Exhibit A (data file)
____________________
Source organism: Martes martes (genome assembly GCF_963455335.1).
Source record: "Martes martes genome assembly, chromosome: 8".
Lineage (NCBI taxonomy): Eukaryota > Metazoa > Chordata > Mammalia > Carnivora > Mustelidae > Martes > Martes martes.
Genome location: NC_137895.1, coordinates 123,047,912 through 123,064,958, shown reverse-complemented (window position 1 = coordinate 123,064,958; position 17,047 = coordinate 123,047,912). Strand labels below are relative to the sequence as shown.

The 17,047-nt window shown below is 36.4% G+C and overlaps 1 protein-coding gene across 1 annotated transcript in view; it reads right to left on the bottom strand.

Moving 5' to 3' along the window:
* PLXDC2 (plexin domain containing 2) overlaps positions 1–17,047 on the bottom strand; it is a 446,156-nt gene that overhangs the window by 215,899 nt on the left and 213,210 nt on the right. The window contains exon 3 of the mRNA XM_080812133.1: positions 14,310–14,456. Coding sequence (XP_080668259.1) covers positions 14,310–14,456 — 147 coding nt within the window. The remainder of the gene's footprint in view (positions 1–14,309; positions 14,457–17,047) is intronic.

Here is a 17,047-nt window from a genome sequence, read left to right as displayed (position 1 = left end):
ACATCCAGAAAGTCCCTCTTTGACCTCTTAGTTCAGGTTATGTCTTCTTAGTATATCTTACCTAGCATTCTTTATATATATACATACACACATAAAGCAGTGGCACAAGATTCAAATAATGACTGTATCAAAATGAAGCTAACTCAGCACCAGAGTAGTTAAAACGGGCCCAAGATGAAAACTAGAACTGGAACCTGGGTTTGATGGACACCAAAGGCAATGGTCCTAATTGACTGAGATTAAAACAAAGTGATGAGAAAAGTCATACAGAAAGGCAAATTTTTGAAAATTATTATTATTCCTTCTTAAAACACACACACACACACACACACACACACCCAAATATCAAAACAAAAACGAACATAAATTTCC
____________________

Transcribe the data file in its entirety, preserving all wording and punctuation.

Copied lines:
Source organism: Martes martes (genome assembly GCF_963455335.1).
Source record: "Martes martes genome assembly, chromosome: 8".
Lineage (NCBI taxonomy): Eukaryota > Metazoa > Chordata > Mammalia > Carnivora > Mustelidae > Martes > Martes martes.
Genome location: NC_137895.1, coordinates 123,047,912 through 123,064,958, shown reverse-complemented (window position 1 = coordinate 123,064,958; position 17,047 = coordinate 123,047,912). Strand labels below are relative to the sequence as shown.

The 17,047-nt window shown below is 36.4% G+C and overlaps 1 protein-coding gene across 1 annotated transcript in view; it reads right to left on the bottom strand.

Moving 5' to 3' along the window:
* PLXDC2 (plexin domain containing 2) overlaps positions 1–17,047 on the bottom strand; it is a 446,156-nt gene that overhangs the window by 215,899 nt on the left and 213,210 nt on the right. The window contains exon 3 of the mRNA XM_080812133.1: positions 14,310–14,456. Coding sequence (XP_080668259.1) covers positions 14,310–14,456 — 147 coding nt within the window. The remainder of the gene's footprint in view (positions 1–14,309; positions 14,457–17,047) is intronic.

Here is a 17,047-nt window from a genome sequence, read left to right as displayed (position 1 = left end):
ACATCCAGAAAGTCCCTCTTTGACCTCTTAGTTCAGGTTATGTCTTCTTAGTATATCTTACCTAGCATTCTTTATATATATACATACACACATAAAGCAGTGGCACAAGATTCAAATAATGACTGTATCAAAATGAAGCTAACTCAGCACCAGAGTAGTTAAAACGGGCCCAAGATGAAAACTAGAACTGGAACCTGGGTTTGATGGACACCAAAGGCAATGGTCCTAATTGACTGAGATTAAAACAAAGTGATGAGAAAAGTCATACAGAAAGGCAAATTTTTGAAAATTATTATTATTCCTTCTTAAAACACACACACACACACACACACACACACCCAAATATCAAAACAAAAACGAACATAAATTTCC